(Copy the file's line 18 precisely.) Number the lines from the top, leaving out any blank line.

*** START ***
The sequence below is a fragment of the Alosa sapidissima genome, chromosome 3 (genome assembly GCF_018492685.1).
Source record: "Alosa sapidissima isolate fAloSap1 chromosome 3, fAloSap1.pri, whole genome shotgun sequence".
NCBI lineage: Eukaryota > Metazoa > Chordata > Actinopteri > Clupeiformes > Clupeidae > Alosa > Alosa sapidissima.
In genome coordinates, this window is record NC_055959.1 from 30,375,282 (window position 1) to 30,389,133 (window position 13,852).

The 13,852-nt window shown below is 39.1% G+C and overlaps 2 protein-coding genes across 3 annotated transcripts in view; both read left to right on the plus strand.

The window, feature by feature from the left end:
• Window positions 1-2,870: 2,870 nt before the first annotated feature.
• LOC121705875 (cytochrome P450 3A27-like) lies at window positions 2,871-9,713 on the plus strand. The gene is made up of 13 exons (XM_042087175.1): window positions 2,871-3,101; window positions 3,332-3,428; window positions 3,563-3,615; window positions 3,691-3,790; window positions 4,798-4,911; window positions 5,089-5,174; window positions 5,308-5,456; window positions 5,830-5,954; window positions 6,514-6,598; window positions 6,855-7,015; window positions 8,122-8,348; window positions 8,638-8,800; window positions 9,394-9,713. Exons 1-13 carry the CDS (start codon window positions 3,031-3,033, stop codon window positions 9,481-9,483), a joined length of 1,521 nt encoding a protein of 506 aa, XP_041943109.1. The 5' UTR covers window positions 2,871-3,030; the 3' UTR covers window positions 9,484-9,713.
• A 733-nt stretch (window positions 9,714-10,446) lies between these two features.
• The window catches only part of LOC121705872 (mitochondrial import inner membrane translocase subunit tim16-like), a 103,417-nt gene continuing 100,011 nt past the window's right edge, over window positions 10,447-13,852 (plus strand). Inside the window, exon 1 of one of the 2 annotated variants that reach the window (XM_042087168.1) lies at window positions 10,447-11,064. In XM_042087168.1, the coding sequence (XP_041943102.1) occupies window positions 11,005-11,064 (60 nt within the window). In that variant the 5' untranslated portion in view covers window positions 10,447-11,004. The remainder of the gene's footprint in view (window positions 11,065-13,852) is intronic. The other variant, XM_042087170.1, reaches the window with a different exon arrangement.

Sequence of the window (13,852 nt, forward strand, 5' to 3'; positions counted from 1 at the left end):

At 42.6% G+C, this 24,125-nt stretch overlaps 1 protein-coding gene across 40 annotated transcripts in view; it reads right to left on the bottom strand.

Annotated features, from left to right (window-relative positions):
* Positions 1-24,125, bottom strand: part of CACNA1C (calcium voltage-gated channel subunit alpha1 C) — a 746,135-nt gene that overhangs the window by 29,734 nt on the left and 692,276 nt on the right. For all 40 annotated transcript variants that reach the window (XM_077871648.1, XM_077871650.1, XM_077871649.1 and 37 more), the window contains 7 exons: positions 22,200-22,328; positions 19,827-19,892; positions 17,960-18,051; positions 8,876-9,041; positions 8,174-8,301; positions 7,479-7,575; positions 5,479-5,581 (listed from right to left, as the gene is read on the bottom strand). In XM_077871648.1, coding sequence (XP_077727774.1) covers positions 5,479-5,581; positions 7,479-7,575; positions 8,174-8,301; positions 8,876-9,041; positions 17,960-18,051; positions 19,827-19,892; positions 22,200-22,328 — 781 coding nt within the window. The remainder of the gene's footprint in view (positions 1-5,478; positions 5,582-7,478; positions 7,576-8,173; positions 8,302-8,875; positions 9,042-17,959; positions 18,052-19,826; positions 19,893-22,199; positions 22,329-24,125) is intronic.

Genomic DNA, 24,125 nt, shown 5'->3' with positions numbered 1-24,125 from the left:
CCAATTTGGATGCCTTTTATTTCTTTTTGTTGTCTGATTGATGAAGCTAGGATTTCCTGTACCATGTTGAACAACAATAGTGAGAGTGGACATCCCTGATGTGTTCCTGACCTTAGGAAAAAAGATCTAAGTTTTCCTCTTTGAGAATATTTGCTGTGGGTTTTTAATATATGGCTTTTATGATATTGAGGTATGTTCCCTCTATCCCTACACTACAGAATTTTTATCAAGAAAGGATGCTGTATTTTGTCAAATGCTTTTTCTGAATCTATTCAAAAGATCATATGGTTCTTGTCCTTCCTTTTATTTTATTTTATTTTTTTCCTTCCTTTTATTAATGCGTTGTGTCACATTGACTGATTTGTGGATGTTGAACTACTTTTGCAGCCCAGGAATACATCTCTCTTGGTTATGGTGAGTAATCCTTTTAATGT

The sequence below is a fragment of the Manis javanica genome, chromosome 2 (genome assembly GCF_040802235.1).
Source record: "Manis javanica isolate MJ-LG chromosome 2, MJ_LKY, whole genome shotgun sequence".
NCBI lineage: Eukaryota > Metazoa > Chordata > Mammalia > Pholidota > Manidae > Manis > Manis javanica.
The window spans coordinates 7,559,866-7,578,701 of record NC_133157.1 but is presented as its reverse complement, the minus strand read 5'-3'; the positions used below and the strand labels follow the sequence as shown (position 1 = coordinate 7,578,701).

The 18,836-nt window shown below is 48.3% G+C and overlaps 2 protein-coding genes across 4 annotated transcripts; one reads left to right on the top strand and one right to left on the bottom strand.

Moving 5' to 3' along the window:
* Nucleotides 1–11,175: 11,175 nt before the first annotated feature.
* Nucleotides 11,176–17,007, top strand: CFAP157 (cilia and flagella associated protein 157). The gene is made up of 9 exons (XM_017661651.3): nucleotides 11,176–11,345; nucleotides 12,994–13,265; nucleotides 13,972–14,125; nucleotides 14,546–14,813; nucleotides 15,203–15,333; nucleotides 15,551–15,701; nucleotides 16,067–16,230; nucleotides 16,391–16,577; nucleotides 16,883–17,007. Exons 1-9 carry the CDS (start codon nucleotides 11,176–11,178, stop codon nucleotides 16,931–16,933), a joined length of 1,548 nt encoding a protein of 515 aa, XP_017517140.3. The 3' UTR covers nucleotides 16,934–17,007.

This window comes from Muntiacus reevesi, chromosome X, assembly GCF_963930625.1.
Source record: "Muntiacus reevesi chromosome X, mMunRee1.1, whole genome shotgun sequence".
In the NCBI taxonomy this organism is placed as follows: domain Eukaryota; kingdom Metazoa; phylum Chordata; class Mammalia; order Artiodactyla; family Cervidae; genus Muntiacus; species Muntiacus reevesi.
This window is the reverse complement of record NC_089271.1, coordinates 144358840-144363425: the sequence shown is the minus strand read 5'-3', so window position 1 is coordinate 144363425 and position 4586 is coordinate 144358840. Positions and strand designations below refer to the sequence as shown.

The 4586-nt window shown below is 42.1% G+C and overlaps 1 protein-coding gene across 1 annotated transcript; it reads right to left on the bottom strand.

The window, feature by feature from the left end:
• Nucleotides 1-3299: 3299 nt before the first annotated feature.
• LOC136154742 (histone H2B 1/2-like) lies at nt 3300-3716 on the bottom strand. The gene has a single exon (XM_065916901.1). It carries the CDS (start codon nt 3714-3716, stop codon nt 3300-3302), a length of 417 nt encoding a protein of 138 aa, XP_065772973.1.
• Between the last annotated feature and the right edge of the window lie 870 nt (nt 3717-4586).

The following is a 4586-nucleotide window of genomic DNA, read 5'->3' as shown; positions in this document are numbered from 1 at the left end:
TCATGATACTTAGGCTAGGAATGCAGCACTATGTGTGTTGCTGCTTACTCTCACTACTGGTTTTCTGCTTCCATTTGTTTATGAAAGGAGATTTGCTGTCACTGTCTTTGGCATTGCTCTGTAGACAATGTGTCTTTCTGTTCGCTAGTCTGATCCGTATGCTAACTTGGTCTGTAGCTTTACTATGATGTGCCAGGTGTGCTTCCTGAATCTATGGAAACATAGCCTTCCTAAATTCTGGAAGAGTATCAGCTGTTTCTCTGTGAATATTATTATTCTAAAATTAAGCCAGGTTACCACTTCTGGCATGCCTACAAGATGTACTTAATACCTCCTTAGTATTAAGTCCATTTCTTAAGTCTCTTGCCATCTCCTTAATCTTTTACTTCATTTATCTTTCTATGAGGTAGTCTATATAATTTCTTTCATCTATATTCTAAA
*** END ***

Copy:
Source record: "Manis javanica isolate MJ-LG chromosome 2, MJ_LKY, whole genome shotgun sequence".